White Boxers-
Information on White Boxers and the Controversy Behind them

Unfortunately, the White Boxer has been the cause of much controversy among breeders and the public for quite some time.  I hope that the following information  will help dispel any myths that you have heard about the White Boxer.

 White boxers are white for the same reasons why humans have blonde, brown, or red hair-through genetics. The parents determine the coat color of the dogs. They are the same in every way as any other boxer with only one main SIGNIFANT difference, their color. Because "white" is not an approved "Breed Standard" color, these dogs are rejected by many reputable show breeders and become UTHANIZED at birth.  

-Two Very important "behind the scene" facts to be aware of -

The White Boxer was one of the first colors to establish the Breed. 
If it were not for the "'white" gene (therefore the white boxer), there would not be any flashy boxers which are so desirable in both the show ring and by popularity.

Aprox 25% of all Boxers born are White.

Marking Pattern Inheritance
Now we get into the issue of marking patterns. There are three marking patterns in Boxers - solid colored or "plain", marked or "flashy", and "check" or white. Again, there are only two genes responsible for marking patterns, the solid color gene and the marking pattern gene (often called the "white" gene).

               Gene for Solid Color (S)                                 Gene for White Markings (Sw)

The number of each gene a Boxer gets determines its marking pattern. Neither gene is dominant over the other, which means that in a dog that has one of each gene you will see a "combination" effect; in this case, a flashy Boxer. 

It is important to note a few things here. One is that, like brindling, the marking pattern is affected by modifiers, so that a flashy Boxers, while genetically the same as another flashy Boxer, will not be phenotypically the same - one may have a full white collar, the other may only have white "stockings" and no white on the neck. Also, genetically plain Boxers do have a minimal amount of white markings on the toes, chest and belly. Because of the modifiers, a genetically flashy Boxer that is modified to have only a small amount of white markings may look phenotypically identical to a genetically plain Boxer. Finally, because white is a marking pattern and not a coat color, a white Boxer is always either fawn or brindle. If the white covers the entire body, you may never know which color it is (unless it happened to come from two fawn parents). 

         Two Solid Color Genes              White Markings Genes                 One of Each Gene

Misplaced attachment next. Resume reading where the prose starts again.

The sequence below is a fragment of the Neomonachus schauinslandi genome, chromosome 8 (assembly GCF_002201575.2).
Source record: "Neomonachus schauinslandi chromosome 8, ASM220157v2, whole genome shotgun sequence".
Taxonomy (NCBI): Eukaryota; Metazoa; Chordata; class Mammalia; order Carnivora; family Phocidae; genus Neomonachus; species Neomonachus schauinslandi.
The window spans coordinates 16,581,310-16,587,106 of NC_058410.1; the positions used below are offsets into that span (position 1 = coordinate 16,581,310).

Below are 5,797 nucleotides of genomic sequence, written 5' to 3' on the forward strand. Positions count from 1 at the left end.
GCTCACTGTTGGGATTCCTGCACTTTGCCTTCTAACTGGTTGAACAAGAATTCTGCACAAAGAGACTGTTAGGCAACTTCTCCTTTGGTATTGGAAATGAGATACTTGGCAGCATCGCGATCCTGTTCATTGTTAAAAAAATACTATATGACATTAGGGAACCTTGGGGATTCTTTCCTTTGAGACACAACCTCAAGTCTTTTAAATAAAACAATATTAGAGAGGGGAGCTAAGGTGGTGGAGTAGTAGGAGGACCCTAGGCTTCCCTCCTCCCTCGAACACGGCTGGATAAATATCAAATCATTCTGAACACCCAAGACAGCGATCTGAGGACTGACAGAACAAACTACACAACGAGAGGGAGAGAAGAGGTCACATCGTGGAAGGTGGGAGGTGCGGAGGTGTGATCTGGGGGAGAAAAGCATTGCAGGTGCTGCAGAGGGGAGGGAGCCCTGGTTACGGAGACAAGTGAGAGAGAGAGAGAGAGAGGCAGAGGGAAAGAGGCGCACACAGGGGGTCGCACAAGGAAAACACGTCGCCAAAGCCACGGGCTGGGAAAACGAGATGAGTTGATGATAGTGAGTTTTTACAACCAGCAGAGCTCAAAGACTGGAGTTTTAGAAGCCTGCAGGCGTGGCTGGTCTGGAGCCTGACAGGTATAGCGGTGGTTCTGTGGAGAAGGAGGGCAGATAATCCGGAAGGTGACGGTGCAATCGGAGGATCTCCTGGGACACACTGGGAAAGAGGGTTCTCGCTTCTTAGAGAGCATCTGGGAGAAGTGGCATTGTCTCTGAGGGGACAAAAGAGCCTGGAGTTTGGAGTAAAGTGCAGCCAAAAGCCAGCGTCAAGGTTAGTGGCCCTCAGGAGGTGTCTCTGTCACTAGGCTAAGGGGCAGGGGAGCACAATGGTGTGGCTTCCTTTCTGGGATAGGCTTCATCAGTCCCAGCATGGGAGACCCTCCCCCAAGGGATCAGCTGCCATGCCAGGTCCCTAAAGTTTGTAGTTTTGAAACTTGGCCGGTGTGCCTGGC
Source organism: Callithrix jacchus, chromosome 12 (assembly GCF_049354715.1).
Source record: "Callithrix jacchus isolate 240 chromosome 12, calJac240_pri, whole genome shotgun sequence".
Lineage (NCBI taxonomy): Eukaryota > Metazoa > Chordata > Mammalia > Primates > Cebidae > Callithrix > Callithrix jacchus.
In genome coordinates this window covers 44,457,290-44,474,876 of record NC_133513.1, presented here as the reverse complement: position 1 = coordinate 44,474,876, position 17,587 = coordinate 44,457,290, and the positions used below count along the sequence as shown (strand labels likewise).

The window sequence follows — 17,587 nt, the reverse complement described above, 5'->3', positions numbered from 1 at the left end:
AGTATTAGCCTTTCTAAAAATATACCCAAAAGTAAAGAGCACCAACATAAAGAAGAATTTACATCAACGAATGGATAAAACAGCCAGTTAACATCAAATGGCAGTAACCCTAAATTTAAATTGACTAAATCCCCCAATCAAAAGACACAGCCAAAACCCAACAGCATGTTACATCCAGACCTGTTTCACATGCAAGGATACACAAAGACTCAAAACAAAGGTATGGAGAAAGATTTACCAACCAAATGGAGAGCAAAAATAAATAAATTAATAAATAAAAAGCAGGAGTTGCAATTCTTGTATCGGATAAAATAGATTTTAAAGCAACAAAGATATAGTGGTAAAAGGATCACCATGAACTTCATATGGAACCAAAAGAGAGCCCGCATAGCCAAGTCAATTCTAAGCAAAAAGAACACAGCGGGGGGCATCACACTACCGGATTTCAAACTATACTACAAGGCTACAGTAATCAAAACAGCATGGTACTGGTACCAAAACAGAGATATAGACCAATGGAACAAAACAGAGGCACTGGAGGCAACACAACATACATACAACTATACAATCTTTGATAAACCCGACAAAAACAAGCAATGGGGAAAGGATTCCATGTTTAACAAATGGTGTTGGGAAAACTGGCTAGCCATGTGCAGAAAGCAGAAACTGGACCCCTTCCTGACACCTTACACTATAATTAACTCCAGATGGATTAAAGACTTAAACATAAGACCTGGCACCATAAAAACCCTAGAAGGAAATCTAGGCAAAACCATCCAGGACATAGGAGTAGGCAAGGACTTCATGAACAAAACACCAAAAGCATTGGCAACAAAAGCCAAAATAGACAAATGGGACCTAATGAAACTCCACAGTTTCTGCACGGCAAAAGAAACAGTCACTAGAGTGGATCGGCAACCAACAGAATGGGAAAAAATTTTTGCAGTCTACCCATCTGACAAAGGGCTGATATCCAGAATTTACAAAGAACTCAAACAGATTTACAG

(SS)                                                  (SwSw)                                              (SSw)  

Example of color possibilities from two Flashy Parents
            Bitch                                                                                                         Sire


White Boxers are rare.

Approximately 25% of all Boxers are born white. In fact, some of the first foundation dogs for the Boxer breed were white. Since White Boxers do not conform to the breed standard of the American Boxer Club and the American Kennel Club, many are euthinized by breeders.

White Boxers develop more health problems and are sicker than other Boxers. 

Because a Boxer is white does not mean that it is going to be unhealthy. No clinical evidence has been recorded showing the White Boxer at higher risk for health problems. 

All White Boxers are deaf and are not trainable.

Although there is a higher incidence of deafness when a Boxer is white (approximately 18% of whites), not all are deaf. Deaf Boxers can be trained using a variety of methods including hand signals, sign language, flashlights and more. Training any Boxer, hearing or deaf, requires time, patience and understanding. 

White Boxers are "mean".

White Boxers are not "mean". Coat color on a Boxer does not affect a Boxer's personality. White Boxers exhibit the same endearing personality traits as their darker counterparts.

White Boxers are albinos.

White Boxers are not albinos. Albino dogs do not have any pigment. White Boxers are simply born with white hair. 

White Boxers cannot be registered.

White Boxers can be registered with the American Kennel Club. However, they can not been shown in the conformation ring, but they can be shown in obedience.

Photos used compliments of Country Hill Boxers